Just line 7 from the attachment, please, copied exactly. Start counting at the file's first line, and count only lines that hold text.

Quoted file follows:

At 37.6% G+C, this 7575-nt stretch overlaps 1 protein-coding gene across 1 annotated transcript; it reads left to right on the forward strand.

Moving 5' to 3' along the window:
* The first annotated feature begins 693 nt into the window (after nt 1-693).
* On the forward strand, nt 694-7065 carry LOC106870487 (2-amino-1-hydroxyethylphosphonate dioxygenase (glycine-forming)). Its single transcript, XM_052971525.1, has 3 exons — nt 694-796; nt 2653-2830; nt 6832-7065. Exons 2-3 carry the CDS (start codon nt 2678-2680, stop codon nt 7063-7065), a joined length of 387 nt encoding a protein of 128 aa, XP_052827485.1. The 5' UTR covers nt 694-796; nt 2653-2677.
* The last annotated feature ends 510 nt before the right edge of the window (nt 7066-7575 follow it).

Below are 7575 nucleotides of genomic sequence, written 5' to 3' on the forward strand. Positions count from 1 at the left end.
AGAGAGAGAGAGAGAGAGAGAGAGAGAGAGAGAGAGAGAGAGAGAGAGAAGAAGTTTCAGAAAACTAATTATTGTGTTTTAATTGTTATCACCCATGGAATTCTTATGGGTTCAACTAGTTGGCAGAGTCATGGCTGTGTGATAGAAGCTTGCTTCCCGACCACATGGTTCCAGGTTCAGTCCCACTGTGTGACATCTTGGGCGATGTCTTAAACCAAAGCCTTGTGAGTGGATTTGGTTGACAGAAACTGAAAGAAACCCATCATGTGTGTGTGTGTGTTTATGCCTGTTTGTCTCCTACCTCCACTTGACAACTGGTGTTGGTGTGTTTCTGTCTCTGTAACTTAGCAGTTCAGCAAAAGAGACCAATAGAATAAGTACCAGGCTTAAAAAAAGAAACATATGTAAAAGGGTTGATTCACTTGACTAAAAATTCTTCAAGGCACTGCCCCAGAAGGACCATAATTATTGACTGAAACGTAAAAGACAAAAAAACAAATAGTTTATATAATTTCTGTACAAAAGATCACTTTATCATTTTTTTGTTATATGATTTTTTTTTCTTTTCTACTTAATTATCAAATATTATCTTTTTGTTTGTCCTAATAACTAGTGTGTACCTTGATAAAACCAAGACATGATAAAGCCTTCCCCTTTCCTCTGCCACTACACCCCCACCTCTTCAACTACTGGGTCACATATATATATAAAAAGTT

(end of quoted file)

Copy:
AGAGAGAGAGAGAGAGAGAGAGAGAGAGAGAGAGAGAGAGAGAGAGAGAAGAAGTTTCAGAAAACTAATTATTGTGTTTTAATTGTTATCACCCATGGAATTCTTATGGGTTCAACTAGTTGGCAGAGTCATGGCTGTGTGATAGAAGCTTGCTTCCCGACCACATGGTTCCAGGTTCAGTCCCACTGTGTGACATCTTGGGCGATGTCTTAAACCAAAGCCTTGTGAGTGGATTTGGTTGACAGAAACTGAAAGAAACCCATCATGTGTGTGTGTGTGTTTATGCCTGTTTGTCTCCTACCTCCACTTGACAACTGGTGTTGGTGTGTTTCTGTCTCTGTAACTTAGCAGTTCAGCAAAAGAGACCAATAGAATAAGTACCAGGCTTAAAAAAAGAAACATATGTAAAAGGGTTGATTCACTTGACTAAAAATTCTTCAAGGCACTGCCCCAGAAGGACCATAATTATTGACTGAAACGTAAAAGACAAAAAAACAAATAGTTTATATAATTTCTGTACAAAAGATCACTTTATCATTTTTTTGTTATATGATTTTTTTTTCTTTTCTACTTAATTATCAAATATTATCTTTTTGTTTGTCCTAATAACTAGTGTGTACCTTGATAAAACCAAGACATGATAAAGCCTTCCCCTTTCCTCTGCCACTACACCCCCACCTCTTCAACTACTGGGTCACATATATATATAAAAAGTT